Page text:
A partial introduction to the book of Revelation.
This book is a combination of epistle, prophecy and apocalyptic. It starts and ends with the usual way of writing letters; then the author (see below) sees himself as in the line of the OT prophets; and the intensification of the prophetic leaves to an unveiling of God himself, and his purposes in the world.
One thing clearly seen in this book is the GLORY OF JESUS CHRIST: the glory of Christ in his Church; the glory of Christ throughout history; the glory of Christ even in judgement; the glory of Christ in his defeat of Satan; the glory of Christ in his destruction of Babylon; the glory of Christ as he brings in the new heavens and the new earth.
A simple way of understanding the structure is to see that chapters 1-11 portray the struggle between the Church and the World; and chapters 12-22 takes us behind the scenes to make us more aware of Christ’s conflict with Satan – in these chapters we see the drama of history.
There are seven sections: 1-3; 4-7; 8-11; 12-14; 15-16; 17-19; 20-22. Reading the book is like going up a spiral staircase – you come across the same thing from different
angles. Or to use another image: think of a TV series like 24 which makes use of a split screen – you see different scenes furthering the action taking place and all connected – bit like an exciting Zoom meeting! Well in the book of Revelation, the central thing is the throne of God, around which everything happens, and from which events are caused to happen. All of us live upon the death, the resurrection, the ascension, the reigning and the coming again of Christ – this book makes that very clear. It seems to me that each of the series – seals, trumpets and bowls – span the time from the first coming of
our Saviour to his Second Coming.
Traditionally the author has been taken to be John the Apostle (the Church Father Irenaeus witnesses to this); and its date being the wretched time of the reign of Domitian (81-96), which was a terribly torrid time to be a Christian. It is thought John was exiled to Patmos in AD95 and there worked the mines and was released just over a year later on the death of Domitian to return to Ephesus, where he died.
There is some hesitancy about ascribing the book to John as his style is different from both the gospel and the epistles. However this can be explained by the proposition that he was thinking in Hebrew and writing in Greek. There is no one else who was as prominent in the early church to be just known as John. Jesus is called the Lamb of God (a favourite description loved by John) 28 times in this book.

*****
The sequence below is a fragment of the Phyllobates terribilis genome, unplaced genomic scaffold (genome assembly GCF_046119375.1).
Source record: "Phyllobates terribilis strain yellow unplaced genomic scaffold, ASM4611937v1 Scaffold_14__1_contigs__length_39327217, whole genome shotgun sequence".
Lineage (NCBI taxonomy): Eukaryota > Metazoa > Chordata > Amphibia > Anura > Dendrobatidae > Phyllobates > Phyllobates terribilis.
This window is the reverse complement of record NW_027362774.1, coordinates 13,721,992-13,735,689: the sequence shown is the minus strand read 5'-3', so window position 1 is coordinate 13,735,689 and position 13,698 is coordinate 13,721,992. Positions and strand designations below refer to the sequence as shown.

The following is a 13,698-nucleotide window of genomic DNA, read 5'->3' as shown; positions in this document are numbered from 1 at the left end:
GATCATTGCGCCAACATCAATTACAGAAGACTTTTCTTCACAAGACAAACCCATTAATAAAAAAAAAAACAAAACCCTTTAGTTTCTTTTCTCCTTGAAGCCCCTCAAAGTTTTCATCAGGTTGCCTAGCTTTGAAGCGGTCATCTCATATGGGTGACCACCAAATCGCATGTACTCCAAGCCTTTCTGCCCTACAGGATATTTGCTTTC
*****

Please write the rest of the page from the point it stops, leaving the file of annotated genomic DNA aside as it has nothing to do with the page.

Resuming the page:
Astonishingly of the 404 verses in the book there are 278 references to the Old Testament, with a further 500 allusions to the same. (There are less than 200 references to the OT in the whole of Paul’s writings.) One major reason why the
book of Revelation is misunderstood and is the happy hunting ground for nutters is that very few read it with this OT background. (BTW if you can manage to get a REVISED Version of the Bible with cross references – those in the book of Revelation are exceptionally helpful as they point to many of these Old Testament verses.)
It is a book full of symbols and pictures – how else could it be otherwise? John is shown profound mysteries and more than once he struggles with the limitations of language to describe what he has seen or heard. But the symbols are not hard to understand:
• 4 means worldwide, universal
• 7 means completion, the perfect, or what something is in its real essence. It is God’s number. (Thus 666 is easily explained by a familiar verse “All have sinned and fallen short of the glory of God” [Romans 3:23] – and is therefore Man’s number – we are even told as much – where you could extrapolate that God’s Trinity number is 777; Babylon is mentioned 6 times to enforce the point.)
• 12 occurs being both the number of the tribes of Israel and the number of apostles.
• 10 and 100 and 1000 are the numbers of completeness (hence 144,000=12x12x1000 is simply a picture of the whole people of God, Jew and Gentile all in Christ, with no one left out – a multitude too big to count.)
• 3 1/2 years = a time, times and half a time = 1260 days: it’s the same thing.
There are seven blessings (read them!):
And there are six promises to God’s people (check them
- 7:17; 21:4
- 14:13; 20:4
It is a glorious book that will lead you to worship and bow the knee to your fantastic Saviour and Lord. Reading it will strengthen your faith in the dark times. Reading the end of the book and seeing that in Christ “we win” is a tonic like no other.
To conclude I draw your attention to this: God the Father gave the vision to his Son Jesus Christ who by an angel revealed it to John who passed it on to faithful servants of God alive at the time – and we are the last in that chain of revelation: it is so important we grasp its contents. NOTE well there is a blessing for those who READ, HEAR and KEEP.